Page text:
- 27 Apr 10
Tara Brady talks to Greek director Yorgos LANTHIM about his shocking and riveting new film Dogtooth, which caused quite a stir at Cannes.
Dogtooth, an astonishing new work from Greek director Yorgos Lanthimos, re-imagines the family unit for a post-Fritzl era. The film, a major award winner at Cannes and the recent Dublin International Film Festival, is by turns, shocking, riveting, repugnant and very, very funny. Recently, we caught up with the writer-director to ask him how on earth one comes up with a movie like this.
Where did the initial idea come from?
It started with me just wondering about the family unit and how it might change in the future. Will it become extinct? Will it always be necessary to raise children in the way we do now? The family unit is unquestionably changing. So will there be people out there who are so desperate to hang on to the traditional notion of the family that they will do anything to maintain that structure, including shutting out the outside world?
They speak in their own language where telephone means salt; how did you devise that?
Mostly, the language came about as a solution to a practical problem. When you start making up a story and thinking it through, you start to wonder how the parents would control the situation to the extent they do. Language is a weapon for them and a means of hiding things.
You ask Aggeliki Papoulia to do some extraordinary things on camera; how did you build up that kind of trust?
Well, firstly, I choose well. The actors I worked with were delighted to do something so different. Most of the actors in the film have their own theatre company so they only work with other people when they really want to. We rehearsed a lot and we mainly focused on forgetting that they were actors in favour of playing games and being totally blank.
Many people have drawn parallels with the Josef Fritzl case in Austria. But you had already started shooting as that story broke, hadn’t you?
Yes. That’s a very different case. Our film is funny and ridiculous and contradictory. It’s bright and pretty, in contrast with the drama and secrets of the house. The Fritzl case is very different. It’s just horror. I understand why people have seen certain parallels but we are coming from somewhere else. We worked hard on maintaining a balance between violence and humour and the surreal. We wanted people to get involved in the film by giving them lots to things to think about and laugh about.
The story has travelled very well. Does it retain any uniquely Greek attributes?
Like a lot of Europe what I’ve observed in Greece is that children are now living with their parents until they’re quite old. They’re supported by their parents into adulthood. There’s also the old cliché of the patriarch who is proud of his son having sex but he thinks very differently about his daughters having sex. So those aspects of the film have some grounding in reality.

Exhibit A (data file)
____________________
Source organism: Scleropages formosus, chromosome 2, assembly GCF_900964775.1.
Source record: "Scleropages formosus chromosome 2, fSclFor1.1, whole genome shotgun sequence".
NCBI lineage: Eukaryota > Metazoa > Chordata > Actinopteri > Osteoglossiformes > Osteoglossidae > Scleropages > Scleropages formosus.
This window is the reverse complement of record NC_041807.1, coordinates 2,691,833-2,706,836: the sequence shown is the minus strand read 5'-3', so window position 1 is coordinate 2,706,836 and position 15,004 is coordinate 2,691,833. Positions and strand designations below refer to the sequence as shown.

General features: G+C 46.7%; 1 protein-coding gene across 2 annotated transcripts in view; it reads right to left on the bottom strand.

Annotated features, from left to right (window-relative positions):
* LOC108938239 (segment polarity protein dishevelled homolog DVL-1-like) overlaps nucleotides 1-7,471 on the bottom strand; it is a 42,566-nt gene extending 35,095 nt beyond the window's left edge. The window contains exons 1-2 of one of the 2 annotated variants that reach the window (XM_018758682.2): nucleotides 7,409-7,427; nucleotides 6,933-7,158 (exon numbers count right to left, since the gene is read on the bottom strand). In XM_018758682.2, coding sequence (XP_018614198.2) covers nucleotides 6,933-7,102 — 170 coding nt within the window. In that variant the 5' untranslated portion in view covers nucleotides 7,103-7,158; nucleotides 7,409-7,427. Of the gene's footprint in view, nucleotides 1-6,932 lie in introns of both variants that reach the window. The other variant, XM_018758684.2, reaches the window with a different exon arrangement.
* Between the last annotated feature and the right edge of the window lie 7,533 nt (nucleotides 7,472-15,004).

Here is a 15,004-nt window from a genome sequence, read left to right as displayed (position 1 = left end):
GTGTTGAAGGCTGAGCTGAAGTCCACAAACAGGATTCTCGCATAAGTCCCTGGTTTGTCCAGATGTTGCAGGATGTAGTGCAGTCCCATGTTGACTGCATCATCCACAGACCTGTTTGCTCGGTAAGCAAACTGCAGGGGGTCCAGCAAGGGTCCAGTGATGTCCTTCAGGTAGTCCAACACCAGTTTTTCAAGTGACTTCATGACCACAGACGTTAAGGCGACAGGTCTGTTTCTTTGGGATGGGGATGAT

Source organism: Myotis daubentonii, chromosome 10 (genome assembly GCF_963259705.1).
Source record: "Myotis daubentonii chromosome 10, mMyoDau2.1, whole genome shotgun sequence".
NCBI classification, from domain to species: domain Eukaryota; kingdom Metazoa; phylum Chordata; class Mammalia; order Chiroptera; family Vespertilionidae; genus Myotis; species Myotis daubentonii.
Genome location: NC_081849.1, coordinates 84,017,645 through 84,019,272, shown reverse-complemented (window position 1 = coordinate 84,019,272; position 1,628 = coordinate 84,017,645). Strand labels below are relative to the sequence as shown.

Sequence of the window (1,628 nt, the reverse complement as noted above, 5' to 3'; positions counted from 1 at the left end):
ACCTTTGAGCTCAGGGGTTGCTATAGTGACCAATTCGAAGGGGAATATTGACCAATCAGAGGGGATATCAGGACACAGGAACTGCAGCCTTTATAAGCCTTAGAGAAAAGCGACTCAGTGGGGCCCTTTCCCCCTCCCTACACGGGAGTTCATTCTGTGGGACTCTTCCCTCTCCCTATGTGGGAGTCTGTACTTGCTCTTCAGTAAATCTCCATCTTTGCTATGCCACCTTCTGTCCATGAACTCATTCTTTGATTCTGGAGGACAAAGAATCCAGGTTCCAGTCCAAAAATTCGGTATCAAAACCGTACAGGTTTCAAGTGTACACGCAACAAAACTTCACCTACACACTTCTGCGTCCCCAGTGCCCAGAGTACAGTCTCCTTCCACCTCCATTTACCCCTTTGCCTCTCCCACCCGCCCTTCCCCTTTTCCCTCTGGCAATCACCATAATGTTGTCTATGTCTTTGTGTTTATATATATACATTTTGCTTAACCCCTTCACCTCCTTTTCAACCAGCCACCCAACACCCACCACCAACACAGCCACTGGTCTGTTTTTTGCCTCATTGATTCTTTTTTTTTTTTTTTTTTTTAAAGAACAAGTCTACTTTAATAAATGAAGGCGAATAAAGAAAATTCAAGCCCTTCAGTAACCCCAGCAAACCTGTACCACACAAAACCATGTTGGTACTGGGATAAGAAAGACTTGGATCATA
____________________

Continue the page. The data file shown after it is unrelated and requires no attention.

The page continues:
Dogtooth is so unique it’s difficult to see where you might have taken inspiration. Were there any indirect influences?
Now from film really. Mostly from pictures and pieces of music. I try not to visualise anything until after rehearsals. Film should be a process. If you go in with concrete ideas about aesthetics or anything else, you deny your collaborators. You need to let your cast and crew bring their best work and you won’t know in advance what that will be. My own favourite filmmakers are Bresson and Cassavetes but if they are influences on Dogtooth it has happened at a subconscious level.
How did you make such a gorgeous picture on such a limited budget?
Favours! We had people working for free and working for scale and working for favours. We borrowed furniture, lights, props, everything. It looks like a much more expensive film because so many people were so kind.
I know you’re a member of the Filmmakers Of Greece. Tell me a little about that organisation’s work?
There are a lot of problems with funding films in Greece. There are no tax incentives to attract private funding. Then last year we had the scandal of the Greek State Film Awards. The prizes were really corrupt; you had monetary prizes being shifted around between producers. Also, there is no film school in Greece. There is only a little private one that is no good. By law, also, the private TV channels are supposed to reinvest a percentage of their profits in filmmaking. And they don’t. And nobody makes them obey the law. We are asking for all these things to change. It’s difficult, especially with the financial situation in Greece right now. But we will keep trying.